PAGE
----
Success has many fathers, but failure is an orphan. The truth of this old saying was amply demonstrated in days after the election result, when various shades of true blue opinion claimed credit for the Conservative victory.
“…there is a problem with the theory that it was modernisers wot won it. In order to win, the modernisers first junked an awful lot of their modernisation programme. By half way through the last parliament the Prime Minister himself was talking about ‘ditching the green crap,’ which represented a remarkable turn around on the part of a leader who began in 2005 by hugging huskies and campaigning against global warming. They abandoned the Big Society motif (which had been a great Burkean Tory idea marketed atrociously) and instead adopted a hard-nosed and very clear line on the economy.”
The argument is that this yank on the tiller steered the Tories to victory:
“…in the last parliament Cameron did something remarkable, which most leaders cannot do because they turn inwards as they get older. For this he deserves great credit. In the last couple of years he learnt from his mistakes and he adjusted course.”
Iain Martin makes some good points and it’s true that the modernisers can’t claim all the credit. However, he overlooks the fact that Cameron made a second set of course corrections.
For instance, on the environment, Downing Street came to regret the ‘green crap’ moment – and well before the election was working hard to restore the Government’s green credentials. The eco-sceptic ministers appointed to key positions as part of the first change of tack were either moved elsewhere or dropped altogether. Furthermore, the Government stuck to its climate change commitments and the PM signed a cross-party agreement to end the use of unabated coal-fired power plants.
As for the Big Society, the problem was more one of policy development and implementation than marketing. However, the parts of the agenda that survived this initial period of difficulty went from strength to strength – especially the decentralisation of power to cities. Indeed, by the time of the election the Darwinian narrative of the ‘global race’ was giving way to the optimistic, One Nation vision of the Northern Powerhouse.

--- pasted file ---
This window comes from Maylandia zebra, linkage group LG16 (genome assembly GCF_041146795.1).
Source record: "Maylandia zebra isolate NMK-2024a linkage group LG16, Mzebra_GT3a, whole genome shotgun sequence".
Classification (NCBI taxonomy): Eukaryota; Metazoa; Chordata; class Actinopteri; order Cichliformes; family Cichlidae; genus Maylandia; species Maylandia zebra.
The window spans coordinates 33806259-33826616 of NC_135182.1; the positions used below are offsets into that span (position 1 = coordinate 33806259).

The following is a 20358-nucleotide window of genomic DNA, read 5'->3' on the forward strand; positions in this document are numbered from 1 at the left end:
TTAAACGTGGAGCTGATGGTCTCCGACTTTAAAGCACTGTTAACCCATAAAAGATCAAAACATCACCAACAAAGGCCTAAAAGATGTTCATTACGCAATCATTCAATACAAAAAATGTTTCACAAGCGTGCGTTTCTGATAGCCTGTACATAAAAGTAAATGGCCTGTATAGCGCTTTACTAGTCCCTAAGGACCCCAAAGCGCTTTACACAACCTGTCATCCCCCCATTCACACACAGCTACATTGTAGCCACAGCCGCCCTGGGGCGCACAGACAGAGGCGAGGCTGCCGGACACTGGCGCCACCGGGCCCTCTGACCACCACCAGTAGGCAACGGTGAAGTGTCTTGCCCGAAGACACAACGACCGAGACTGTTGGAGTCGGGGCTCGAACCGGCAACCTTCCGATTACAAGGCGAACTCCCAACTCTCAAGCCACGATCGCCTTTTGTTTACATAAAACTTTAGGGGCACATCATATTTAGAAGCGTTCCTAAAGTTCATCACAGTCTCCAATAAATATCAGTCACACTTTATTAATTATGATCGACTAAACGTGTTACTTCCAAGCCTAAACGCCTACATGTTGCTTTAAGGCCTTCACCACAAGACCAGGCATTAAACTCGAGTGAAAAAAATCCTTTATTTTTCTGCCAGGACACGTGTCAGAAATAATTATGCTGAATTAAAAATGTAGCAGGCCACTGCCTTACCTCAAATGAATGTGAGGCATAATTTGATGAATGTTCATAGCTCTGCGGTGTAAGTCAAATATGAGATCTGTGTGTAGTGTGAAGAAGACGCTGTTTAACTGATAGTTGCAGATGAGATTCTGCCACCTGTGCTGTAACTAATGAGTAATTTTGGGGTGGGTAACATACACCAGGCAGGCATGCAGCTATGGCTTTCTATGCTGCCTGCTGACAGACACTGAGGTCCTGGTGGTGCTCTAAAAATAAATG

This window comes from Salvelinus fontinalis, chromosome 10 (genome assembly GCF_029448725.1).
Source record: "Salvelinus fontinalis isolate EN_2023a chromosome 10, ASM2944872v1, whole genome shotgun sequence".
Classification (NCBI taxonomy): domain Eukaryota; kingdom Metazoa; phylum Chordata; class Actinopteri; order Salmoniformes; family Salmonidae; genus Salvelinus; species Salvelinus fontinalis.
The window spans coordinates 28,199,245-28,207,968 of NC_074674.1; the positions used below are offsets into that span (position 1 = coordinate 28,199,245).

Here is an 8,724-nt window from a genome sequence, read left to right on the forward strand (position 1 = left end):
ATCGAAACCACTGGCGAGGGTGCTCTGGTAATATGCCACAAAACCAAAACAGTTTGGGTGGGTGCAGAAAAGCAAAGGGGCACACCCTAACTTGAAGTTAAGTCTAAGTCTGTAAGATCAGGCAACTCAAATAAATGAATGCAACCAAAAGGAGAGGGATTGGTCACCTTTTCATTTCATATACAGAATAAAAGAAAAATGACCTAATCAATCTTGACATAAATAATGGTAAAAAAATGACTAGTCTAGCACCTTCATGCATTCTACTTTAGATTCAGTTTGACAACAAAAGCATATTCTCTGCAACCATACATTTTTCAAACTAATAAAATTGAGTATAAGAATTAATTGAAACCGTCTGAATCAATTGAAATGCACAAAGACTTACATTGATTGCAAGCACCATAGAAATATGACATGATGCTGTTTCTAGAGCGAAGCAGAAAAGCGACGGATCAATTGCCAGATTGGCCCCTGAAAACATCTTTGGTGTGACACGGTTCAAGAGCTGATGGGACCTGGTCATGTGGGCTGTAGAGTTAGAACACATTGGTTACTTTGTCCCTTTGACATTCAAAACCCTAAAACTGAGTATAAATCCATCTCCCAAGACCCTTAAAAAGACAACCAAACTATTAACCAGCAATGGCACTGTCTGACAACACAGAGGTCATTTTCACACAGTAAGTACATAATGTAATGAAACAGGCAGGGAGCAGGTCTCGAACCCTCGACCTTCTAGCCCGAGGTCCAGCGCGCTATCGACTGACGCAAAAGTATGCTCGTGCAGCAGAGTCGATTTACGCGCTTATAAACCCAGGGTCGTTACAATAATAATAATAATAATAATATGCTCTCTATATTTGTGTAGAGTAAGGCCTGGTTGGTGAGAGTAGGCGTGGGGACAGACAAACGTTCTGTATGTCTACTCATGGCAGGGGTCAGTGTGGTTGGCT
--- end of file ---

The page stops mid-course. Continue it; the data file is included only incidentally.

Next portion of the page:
Instead of being “junked” it’s more accurate to say that modernisation was extensively refitted. In the case of candidate selection, the ostentatious ‘A-list’ was replaced by a less aggressive strategy that nevertheless saw record numbers of ethnic minority candidates selected for winnable seats.
Iain Martin argues that the modernisers were, at times, unnecessarily confrontational and that “quite a few [Conservative] voters left for UKIP.” This is certainly the case – and given UKIP’s four million votes we must assume that many of these defectors never came back. However, given the rise in Conservative support, the inescapable fact is that these losses were more than compensated for by votes from the centre-ground – including record levels of support from ethnic minority voters.
I’m not sure that Cameron would have done as well among centrist swing voters if he hadn’t made his second set of course corrections.
Back in June last year I wrote the following:
“One of the established arguments against leaning too far to the right is that it would convince ex-Lib Dem voters to stick with Labour, thereby giving Ed Miliband the edge in Con-Lab marginals. However, there’s now an even stronger argument – which that in many seats the remaining Lib Dem vote could be persuaded to collapse towards the Conservatives. Furthermore, it is surely easier to squeeze a party in decline (the Lib Dems) than one on the rise (UKIP).”
Not that I thought that UKIP voters should be ignored:
“The smartest strategy would be to reach out to UKIP and Lib Dem voters at the same time. This is by no means impossible.”
The election result is proof that the Conservatives can indeed reach out in both directions.